Nafisi has published two more memoirs: Things I’ve Been Silent About: Memories of a Prodigal Daughter, in 2008, and The Republic of Imagination: America in Three Books, in 2014. She is a Visiting Professor and the executive director of Cultural Conversations at the Foreign Policy Institute of John Hopkins School of Advanced International Studies, and she teaches aesthetics, culture, literature, and the relation between culture and politics.
Nafisi speaks about Islam when asked by interviewers, believing that just because one lives in a country where the majority of people are Muslim, such as Iran, it doesn’t mean you are limited to one set way to practice. In fact, for her it means the opposite. Islam must constantly reinvent and question itself to survive.
Sumbul Ali-Karamali, The Muslim Next Door: The Quran, the Media and That Veil Thing
Born in 1964 in Southern California to a South Asian Muslim family, Ali-Karamali, a visible and practicing Muslim growing up in an area without many of either, was used to answering questions about Islam. While for some people, being expected to explain the aspects of an unfamiliar belief system or structure can be understandably draining and embarrassing, Ali-Karamali embraced the opportunity to educate. She earned her Bachelors in English from Stanford, a JD from UC Davis, and her LLM from the University of London’s School of Oriental and African Studies, in Islamic Law.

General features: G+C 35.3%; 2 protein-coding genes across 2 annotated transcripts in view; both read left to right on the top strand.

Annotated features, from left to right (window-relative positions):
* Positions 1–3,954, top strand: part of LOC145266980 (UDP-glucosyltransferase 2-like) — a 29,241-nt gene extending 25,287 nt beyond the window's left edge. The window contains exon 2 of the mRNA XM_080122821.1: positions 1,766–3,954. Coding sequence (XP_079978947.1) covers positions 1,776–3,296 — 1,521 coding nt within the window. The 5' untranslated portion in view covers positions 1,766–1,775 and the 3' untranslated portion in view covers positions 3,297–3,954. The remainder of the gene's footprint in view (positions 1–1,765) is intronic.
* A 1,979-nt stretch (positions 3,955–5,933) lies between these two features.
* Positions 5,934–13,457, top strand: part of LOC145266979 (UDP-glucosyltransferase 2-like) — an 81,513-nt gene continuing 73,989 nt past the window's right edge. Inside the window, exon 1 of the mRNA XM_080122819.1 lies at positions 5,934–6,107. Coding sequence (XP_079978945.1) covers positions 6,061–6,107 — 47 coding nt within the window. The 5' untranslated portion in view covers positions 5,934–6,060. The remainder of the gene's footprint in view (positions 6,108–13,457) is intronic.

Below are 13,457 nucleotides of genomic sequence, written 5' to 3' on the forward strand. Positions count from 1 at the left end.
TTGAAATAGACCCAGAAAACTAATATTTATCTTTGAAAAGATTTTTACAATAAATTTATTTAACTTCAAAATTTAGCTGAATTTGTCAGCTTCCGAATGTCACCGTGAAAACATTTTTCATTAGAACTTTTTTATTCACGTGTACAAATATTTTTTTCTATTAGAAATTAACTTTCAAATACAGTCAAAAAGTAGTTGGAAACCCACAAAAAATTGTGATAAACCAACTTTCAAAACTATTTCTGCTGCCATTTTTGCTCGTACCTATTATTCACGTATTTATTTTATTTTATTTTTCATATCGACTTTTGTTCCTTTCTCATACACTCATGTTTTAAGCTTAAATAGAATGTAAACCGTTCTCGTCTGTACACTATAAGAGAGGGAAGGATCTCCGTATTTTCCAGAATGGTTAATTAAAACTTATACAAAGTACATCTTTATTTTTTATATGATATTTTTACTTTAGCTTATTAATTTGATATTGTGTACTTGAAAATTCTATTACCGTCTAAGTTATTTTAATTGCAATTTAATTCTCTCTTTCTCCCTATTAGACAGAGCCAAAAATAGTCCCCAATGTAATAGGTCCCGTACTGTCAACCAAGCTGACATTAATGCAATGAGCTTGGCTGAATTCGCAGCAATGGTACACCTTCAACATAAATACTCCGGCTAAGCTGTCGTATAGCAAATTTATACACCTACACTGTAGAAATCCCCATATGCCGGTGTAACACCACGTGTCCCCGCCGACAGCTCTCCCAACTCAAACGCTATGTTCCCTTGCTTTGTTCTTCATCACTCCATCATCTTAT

While taking time off to raise her two children, Ali-Karamali wrote her first nonfiction book, approaching her primer on Islam for curious non-Muslims from an academic perspective. She added memoir-esque anecdotes to supplement her academic discussion of her faith, learned and practiced while growing up in America. Her treatise was published in 2008, when she was forty-four years old. The book won the Bronze Medal of Independent Publishers in 2009.
Her second nonfiction book was published in 2012. Growing Up Muslim: Understanding the Beliefs and Practices of Islam is a chapter book for readers ages ten and up. Ali-Karamali writes, teaches, and gives lectures across the country to raise awareness about American Islam and how she navigates her South Asian, American, and Muslim heritages.
Mohja Kahf, The Girl In The Tangerine Scarf